trip_id = prefix + row['trip_id'].decode(),
         shape_id = prefix + row['shape_id'].decode() if row.get('shape_id','') else None,
         direction_id = row['direction_id'].decode() if row.get('direction_id','') else None,
         headsign = row['trip_headsign'].decode() if 'trip_headsign' in row else None,
      # this is much better.  The spaces between `] .` is pathological and
      # I usually would not do it, but it's justified sometimes.  Note the
      # extra space after the `=' in case a longer name comes someday.
         _route_id     = prefix + row['route_id']  .decode(),
         _service_id   = prefix + row['service_id'].decode(),
         trip_id       = prefix + row['trip_id']   .decode(),
         shape_id      = prefix + row['shape_id']  .decode() if row.get('shape_id','')      else None,
         direction_id  = row['direction_id'] .decode()       if row.get('direction_id','')  else None,
         headsign      = row['trip_headsign'].decode()       if 'trip_headsign' in row      else None,
    • Python style does not mention this anywhere
    • There is a major disadvantage: if you add something longer, then _every_ line needs changing. In this case, it is personal preference if you should try to keep them aligned, or have one line be unaligned and fix it all up later.
  • Spacing between functions can indicate their closeness of function. For example, if I am writing class methods, __getitem__, __setitem__, and __delitem__ may have zero spacing between them if they are all very short function. They are one cognitive unit, if I understand one then I understand all of them. If I am scrolling the file to find a section, I look after each \n\n\n, and there is no purpose in seeing each of these individually.

  • Empty objects have a space: [ ], { }, etc. There's no major justification for this, but they usually occur when there is plenty of space (on a single line) and it makes it more apparent.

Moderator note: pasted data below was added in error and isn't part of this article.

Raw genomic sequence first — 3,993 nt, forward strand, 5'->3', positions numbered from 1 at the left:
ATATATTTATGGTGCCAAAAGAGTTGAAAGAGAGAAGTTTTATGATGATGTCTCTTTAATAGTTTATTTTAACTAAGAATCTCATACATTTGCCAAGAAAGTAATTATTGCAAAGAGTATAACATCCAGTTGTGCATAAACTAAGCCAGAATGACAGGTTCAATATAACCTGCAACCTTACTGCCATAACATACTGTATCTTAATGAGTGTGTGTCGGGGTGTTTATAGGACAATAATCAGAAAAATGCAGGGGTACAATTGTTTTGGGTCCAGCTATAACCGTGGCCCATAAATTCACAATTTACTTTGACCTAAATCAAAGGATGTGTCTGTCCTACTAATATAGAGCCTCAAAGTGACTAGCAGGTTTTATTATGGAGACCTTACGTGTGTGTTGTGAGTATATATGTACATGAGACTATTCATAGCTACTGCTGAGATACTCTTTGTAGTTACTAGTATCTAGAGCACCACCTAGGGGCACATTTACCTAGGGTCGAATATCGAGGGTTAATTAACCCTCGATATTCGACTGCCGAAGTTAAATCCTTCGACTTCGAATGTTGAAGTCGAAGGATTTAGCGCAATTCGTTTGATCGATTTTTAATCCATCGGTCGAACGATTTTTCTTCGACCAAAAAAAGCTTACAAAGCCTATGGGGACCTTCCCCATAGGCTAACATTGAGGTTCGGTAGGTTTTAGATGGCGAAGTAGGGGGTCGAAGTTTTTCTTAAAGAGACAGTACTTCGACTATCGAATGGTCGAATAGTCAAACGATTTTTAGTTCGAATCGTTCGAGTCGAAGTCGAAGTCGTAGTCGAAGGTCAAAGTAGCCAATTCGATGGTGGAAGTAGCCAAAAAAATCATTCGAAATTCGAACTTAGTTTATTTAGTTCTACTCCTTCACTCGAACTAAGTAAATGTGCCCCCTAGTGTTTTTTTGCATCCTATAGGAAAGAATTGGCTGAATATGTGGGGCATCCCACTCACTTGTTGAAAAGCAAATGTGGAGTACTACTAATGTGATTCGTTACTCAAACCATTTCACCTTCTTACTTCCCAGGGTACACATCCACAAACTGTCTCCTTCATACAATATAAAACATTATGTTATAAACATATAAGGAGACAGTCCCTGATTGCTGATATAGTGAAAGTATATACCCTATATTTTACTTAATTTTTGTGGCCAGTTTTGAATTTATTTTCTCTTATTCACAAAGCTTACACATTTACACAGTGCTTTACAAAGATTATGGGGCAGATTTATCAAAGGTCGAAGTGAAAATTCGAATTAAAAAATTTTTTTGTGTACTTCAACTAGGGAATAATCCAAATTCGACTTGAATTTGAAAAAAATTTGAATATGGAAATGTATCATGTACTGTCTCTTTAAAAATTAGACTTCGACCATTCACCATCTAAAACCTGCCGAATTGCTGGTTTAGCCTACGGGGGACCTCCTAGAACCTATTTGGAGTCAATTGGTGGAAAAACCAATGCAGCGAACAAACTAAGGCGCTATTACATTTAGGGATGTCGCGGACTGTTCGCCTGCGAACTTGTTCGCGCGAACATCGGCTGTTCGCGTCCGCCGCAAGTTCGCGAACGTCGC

• "Code with an open thesaurus". Translation: think about what you name things when you make it, make sure it is sort and descriptive.
  • Too long names make things hard to read.
  • Too short names make things hard to read.
  • But balance these depending on a usage. A small placeholder can be a metavariable. For example, below you see the list comprehension variable is "x". This is a common pattern, so there's no need to think about what "x" is. The identity doesn't matter and the less you focus on that variable name, the faster you understand what is going on.
    • gtfs_files = [ x for x in gtfs_files if filter_function(x.slug) ]
    • This should only be used when a variable is highly-localized, such as only used in one or two immediately adjacent lines, and follows a common pattern.
  • Within a codebase, some concepts are so common that they get short names. For example, when django programming, you can use "qs" instead of "queryset", the cognitive mapping of "qs->queryset" becomes internalized.

  • When naming things a0, a1, a2, do you start from 0 or 1? Start from 0 when the first case is unique somehow (for example, it is lower bound which is subtracted from everything in a list), but if it is just an element, then a1 and a2 (for example, if you are comparing every pair of adjacent items in a list).


  • Merging things together on a line is OK when it forms a single thought:
    • if a:        continue
      if b and d:  continue
      if f:        continue
    • Not that the parallelism argument also applies here.
    • Also, this (and other similar patterns) are common so should be made one unique thought. You don't think "if a then b ; b is continue loop", but "loop restart condition: a"

Python/Style (last edited 2016-09-09 23:46:18 by RichardDarst)